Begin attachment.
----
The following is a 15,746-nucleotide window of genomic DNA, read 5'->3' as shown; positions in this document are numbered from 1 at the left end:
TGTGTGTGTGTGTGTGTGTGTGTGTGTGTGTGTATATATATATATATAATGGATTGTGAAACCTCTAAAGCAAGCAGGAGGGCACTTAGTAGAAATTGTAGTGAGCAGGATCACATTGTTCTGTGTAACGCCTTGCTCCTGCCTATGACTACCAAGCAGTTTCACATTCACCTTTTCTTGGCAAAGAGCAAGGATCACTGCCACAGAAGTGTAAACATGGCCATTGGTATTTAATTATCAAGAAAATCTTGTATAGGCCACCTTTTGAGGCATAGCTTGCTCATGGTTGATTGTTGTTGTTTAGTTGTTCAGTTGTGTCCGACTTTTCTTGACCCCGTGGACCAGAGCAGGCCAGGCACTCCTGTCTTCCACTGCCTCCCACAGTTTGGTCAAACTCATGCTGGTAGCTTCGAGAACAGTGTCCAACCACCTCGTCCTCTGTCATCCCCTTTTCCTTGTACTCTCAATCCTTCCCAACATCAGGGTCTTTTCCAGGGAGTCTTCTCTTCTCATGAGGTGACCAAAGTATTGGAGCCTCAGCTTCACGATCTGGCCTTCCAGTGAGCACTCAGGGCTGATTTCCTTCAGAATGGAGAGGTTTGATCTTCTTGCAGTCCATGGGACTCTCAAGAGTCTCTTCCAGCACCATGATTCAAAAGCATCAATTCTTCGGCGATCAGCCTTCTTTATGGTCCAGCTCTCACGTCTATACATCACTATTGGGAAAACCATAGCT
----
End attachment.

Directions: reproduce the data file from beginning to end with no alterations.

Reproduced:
The following is a 15,746-nucleotide window of genomic DNA, read 5'->3' as shown; positions in this document are numbered from 1 at the left end:
TGTGTGTGTGTGTGTGTGTGTGTGTGTGTGTGTATATATATATATATAATGGATTGTGAAACCTCTAAAGCAAGCAGGAGGGCACTTAGTAGAAATTGTAGTGAGCAGGATCACATTGTTCTGTGTAACGCCTTGCTCCTGCCTATGACTACCAAGCAGTTTCACATTCACCTTTTCTTGGCAAAGAGCAAGGATCACTGCCACAGAAGTGTAAACATGGCCATTGGTATTTAATTATCAAGAAAATCTTGTATAGGCCACCTTTTGAGGCATAGCTTGCTCATGGTTGATTGTTGTTGTTTAGTTGTTCAGTTGTGTCCGACTTTTCTTGACCCCGTGGACCAGAGCAGGCCAGGCACTCCTGTCTTCCACTGCCTCCCACAGTTTGGTCAAACTCATGCTGGTAGCTTCGAGAACAGTGTCCAACCACCTCGTCCTCTGTCATCCCCTTTTCCTTGTACTCTCAATCCTTCCCAACATCAGGGTCTTTTCCAGGGAGTCTTCTCTTCTCATGAGGTGACCAAAGTATTGGAGCCTCAGCTTCACGATCTGGCCTTCCAGTGAGCACTCAGGGCTGATTTCCTTCAGAATGGAGAGGTTTGATCTTCTTGCAGTCCATGGGACTCTCAAGAGTCTCTTCCAGCACCATGATTCAAAAGCATCAATTCTTCGGCGATCAGCCTTCTTTATGGTCCAGCTCTCACGTCTATACATCACTATTGGGAAAACCATAGCT